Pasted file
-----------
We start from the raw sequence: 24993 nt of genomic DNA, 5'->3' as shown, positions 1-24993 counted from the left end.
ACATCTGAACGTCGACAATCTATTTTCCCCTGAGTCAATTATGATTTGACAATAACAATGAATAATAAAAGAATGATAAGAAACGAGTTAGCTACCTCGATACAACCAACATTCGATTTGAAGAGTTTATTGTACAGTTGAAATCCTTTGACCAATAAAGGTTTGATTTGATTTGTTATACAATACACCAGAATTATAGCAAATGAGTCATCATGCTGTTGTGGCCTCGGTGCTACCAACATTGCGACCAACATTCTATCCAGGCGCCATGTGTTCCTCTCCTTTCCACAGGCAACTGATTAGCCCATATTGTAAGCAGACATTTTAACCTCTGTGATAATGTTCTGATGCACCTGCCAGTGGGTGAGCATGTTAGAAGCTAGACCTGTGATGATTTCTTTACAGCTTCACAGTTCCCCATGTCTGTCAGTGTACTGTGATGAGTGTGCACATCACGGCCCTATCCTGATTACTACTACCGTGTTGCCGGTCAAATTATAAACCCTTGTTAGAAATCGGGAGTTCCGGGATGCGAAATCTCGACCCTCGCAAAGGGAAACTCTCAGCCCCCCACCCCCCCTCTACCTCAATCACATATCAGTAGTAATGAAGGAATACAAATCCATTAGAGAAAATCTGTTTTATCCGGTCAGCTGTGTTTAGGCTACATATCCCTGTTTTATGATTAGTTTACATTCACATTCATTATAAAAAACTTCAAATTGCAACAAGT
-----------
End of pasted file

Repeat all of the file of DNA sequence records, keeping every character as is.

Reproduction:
We start from the raw sequence: 24993 nt of genomic DNA, 5'->3' as shown, positions 1-24993 counted from the left end.
ACATCTGAACGTCGACAATCTATTTTCCCCTGAGTCAATTATGATTTGACAATAACAATGAATAATAAAAGAATGATAAGAAACGAGTTAGCTACCTCGATACAACCAACATTCGATTTGAAGAGTTTATTGTACAGTTGAAATCCTTTGACCAATAAAGGTTTGATTTGATTTGTTATACAATACACCAGAATTATAGCAAATGAGTCATCATGCTGTTGTGGCCTCGGTGCTACCAACATTGCGACCAACATTCTATCCAGGCGCCATGTGTTCCTCTCCTTTCCACAGGCAACTGATTAGCCCATATTGTAAGCAGACATTTTAACCTCTGTGATAATGTTCTGATGCACCTGCCAGTGGGTGAGCATGTTAGAAGCTAGACCTGTGATGATTTCTTTACAGCTTCACAGTTCCCCATGTCTGTCAGTGTACTGTGATGAGTGTGCACATCACGGCCCTATCCTGATTACTACTACCGTGTTGCCGGTCAAATTATAAACCCTTGTTAGAAATCGGGAGTTCCGGGATGCGAAATCTCGACCCTCGCAAAGGGAAACTCTCAGCCCCCCACCCCCCCTCTACCTCAATCACATATCAGTAGTAATGAAGGAATACAAATCCATTAGAGAAAATCTGTTTTATCCGGTCAGCTGTGTTTAGGCTACATATCCCTGTTTTATGATTAGTTTACATTCACATTCATTATAAAAAACTTCAAATTGCAACAAGT